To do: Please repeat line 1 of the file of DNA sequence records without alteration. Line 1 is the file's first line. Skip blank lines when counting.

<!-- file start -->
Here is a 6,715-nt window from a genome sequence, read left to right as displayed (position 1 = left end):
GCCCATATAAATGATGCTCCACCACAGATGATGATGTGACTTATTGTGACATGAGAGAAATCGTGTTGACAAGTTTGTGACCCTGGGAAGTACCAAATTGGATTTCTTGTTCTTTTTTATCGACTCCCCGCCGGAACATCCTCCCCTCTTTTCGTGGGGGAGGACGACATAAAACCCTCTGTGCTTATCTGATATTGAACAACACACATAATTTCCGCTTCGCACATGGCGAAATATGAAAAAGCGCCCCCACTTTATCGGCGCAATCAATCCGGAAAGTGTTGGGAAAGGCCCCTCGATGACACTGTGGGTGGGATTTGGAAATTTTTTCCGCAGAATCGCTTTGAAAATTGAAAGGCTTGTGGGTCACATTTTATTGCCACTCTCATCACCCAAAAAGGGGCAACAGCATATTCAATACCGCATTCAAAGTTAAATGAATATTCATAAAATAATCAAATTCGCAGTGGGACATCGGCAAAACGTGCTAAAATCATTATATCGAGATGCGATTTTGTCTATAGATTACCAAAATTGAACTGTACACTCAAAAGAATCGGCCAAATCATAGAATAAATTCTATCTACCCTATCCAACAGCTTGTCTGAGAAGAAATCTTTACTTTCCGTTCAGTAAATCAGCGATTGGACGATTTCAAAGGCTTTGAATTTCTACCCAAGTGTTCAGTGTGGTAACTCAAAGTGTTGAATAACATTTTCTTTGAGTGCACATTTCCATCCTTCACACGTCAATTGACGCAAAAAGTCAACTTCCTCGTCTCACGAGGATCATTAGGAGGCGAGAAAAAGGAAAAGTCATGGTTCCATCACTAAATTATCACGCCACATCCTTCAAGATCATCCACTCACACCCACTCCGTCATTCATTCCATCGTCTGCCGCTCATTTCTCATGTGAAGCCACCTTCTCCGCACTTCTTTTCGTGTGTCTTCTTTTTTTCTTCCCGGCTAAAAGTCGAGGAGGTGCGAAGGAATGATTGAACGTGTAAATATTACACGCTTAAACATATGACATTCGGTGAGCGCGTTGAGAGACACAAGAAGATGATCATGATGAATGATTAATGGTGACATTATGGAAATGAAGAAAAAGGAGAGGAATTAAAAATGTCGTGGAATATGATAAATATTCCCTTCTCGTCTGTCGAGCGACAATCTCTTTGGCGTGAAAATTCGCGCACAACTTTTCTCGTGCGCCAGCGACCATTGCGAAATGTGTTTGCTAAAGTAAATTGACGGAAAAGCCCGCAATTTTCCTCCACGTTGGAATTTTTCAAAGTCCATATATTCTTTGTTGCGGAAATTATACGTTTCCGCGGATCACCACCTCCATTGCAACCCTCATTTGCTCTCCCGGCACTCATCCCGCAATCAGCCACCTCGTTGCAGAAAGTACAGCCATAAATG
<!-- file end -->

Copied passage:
Here is a 6,715-nt window from a genome sequence, read left to right as displayed (position 1 = left end):